Infection of the skin caused by friction or cycling
Example usage: 'I developed folliculitis on my thighs from riding too much.'
Most used in: Areas with a lot of cycling, such as Europe and the US.
Most used by: Cyclists who have experienced folliculitis.
Comedy Value: 1
What is Cycling Folliculitis?
Cycling folliculitis is a form of skin infection caused by bacteria that can occur in cyclists who sweat heavily while riding. It is an inflammation of the hair follicles and can be caused by a combination of sweat, poor hygiene, and bacteria. It is characterized by small bumps or red pimples that may be itchy and painful.
Folliculitis is more common in cyclists who ride in hot, humid conditions or those who wear tight-fitting clothing for long periods of time. It is important to keep the skin clean and dry to reduce the risk of infection. Wearing loose-fitting, breathable clothing can also help to reduce the risk of folliculitis.
According to a study published in the Journal of the American Academy of Dermatology, folliculitis is more common in cyclists than in other athletes. The study found that over 20 percent of cyclists reported having folliculitis, while just over 10 percent of other athletes reported the condition.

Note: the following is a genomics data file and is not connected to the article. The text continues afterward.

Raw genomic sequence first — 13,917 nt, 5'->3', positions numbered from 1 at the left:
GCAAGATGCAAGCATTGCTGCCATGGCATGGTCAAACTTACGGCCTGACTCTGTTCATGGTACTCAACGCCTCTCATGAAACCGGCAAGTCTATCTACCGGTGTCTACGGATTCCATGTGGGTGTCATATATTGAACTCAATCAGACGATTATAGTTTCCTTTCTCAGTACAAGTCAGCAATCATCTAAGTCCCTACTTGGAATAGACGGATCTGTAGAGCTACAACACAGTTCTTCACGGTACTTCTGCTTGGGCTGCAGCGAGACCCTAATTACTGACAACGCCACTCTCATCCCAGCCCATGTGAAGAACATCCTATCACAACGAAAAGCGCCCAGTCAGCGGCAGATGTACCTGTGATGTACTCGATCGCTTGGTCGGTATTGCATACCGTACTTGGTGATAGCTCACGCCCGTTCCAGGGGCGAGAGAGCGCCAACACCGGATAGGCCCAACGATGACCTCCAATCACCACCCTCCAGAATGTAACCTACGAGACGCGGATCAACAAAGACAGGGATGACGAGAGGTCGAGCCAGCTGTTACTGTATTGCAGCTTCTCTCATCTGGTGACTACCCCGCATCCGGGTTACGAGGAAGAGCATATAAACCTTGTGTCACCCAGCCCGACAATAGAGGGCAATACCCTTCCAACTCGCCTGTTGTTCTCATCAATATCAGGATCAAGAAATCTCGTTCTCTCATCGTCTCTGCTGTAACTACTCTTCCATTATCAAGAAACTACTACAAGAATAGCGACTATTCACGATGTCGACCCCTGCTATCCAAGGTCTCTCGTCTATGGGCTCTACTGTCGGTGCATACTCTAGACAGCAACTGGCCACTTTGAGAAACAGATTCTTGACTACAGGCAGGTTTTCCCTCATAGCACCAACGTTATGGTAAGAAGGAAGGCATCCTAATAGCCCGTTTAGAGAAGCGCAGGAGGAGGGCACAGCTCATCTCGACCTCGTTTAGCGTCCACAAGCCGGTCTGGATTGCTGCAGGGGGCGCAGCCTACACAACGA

If you think you may have folliculitis, it is important to seek medical attention. Treatment may include topical antibiotics, anti-inflammatory medications, or oral antibiotics. In some cases, a course of antibiotics may be necessary to clear up the infection..
The Origin of the Term 'Folliculitis' in Cycling
The term 'folliculitis' was first used in the context of cycling in the early 1900s. The word was derived from the Latin word 'folliculus' which means 'little bag' and 'itis' which refers to inflammation.
Folliculitis is a skin condition which is most commonly caused by a bacterial infection. It is characterised by red, inflamed bumps that are filled with pus. It is believed to have originated in the United States and Europe, as the sport of cycling began to gain popularity.
Folliculitis was first described in medical literature in the 1930s. It was recognised as a common condition in cyclists due to the close contact between the skin and cycling shorts. Since then, the use of padded cycling shorts and other forms of protective clothing have significantly reduced the prevalence of folliculitis in cyclists.
Today, the term 'folliculitis' is still used in the context of cycling, as the condition is still a relatively common problem for cyclists. However, with the use of protective clothing and other preventative measures, the incidence of folliculitis in cyclists has decreased significantly.